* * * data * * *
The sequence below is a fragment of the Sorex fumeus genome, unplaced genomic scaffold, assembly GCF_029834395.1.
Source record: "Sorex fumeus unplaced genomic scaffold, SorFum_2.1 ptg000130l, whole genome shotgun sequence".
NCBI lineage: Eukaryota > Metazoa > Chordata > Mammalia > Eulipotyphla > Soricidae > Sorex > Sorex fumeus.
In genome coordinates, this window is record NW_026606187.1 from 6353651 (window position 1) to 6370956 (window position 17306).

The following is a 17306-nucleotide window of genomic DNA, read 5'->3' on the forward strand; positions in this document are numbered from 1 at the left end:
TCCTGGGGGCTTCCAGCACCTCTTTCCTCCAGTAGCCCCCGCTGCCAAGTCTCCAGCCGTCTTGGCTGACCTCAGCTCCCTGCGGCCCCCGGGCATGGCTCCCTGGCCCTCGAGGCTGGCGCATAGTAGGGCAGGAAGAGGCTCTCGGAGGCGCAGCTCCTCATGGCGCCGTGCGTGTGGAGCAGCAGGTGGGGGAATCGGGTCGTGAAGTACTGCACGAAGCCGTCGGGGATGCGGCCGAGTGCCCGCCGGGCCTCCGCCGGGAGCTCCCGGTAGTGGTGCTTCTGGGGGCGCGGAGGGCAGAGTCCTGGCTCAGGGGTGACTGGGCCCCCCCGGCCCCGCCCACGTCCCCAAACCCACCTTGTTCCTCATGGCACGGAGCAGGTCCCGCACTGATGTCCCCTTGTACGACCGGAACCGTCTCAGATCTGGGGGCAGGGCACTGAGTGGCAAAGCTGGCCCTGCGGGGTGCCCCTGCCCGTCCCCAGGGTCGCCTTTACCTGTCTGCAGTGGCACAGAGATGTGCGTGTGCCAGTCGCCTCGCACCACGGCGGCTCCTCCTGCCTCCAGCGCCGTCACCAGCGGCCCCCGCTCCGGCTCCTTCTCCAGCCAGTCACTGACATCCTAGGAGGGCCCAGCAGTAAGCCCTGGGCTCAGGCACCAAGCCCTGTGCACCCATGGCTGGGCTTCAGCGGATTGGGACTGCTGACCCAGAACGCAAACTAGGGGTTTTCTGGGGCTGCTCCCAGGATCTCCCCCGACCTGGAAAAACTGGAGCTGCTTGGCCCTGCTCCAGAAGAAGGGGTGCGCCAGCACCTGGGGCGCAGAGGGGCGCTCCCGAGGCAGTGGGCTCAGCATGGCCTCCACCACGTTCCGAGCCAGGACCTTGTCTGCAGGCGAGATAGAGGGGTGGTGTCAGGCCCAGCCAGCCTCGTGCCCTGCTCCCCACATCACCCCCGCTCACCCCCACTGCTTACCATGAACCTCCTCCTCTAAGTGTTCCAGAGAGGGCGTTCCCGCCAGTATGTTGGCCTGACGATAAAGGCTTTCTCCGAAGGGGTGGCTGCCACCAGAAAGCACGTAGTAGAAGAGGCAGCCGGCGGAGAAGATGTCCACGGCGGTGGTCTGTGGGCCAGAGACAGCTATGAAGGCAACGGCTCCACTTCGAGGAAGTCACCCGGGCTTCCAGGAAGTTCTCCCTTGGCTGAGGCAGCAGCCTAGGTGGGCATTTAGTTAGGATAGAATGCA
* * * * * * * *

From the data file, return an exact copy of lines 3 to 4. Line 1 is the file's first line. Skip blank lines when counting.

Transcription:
NCBI lineage: Eukaryota > Metazoa > Chordata > Mammalia > Eulipotyphla > Soricidae > Sorex > Sorex fumeus.
In genome coordinates, this window is record NW_026606187.1 from 6353651 (window position 1) to 6370956 (window position 17306).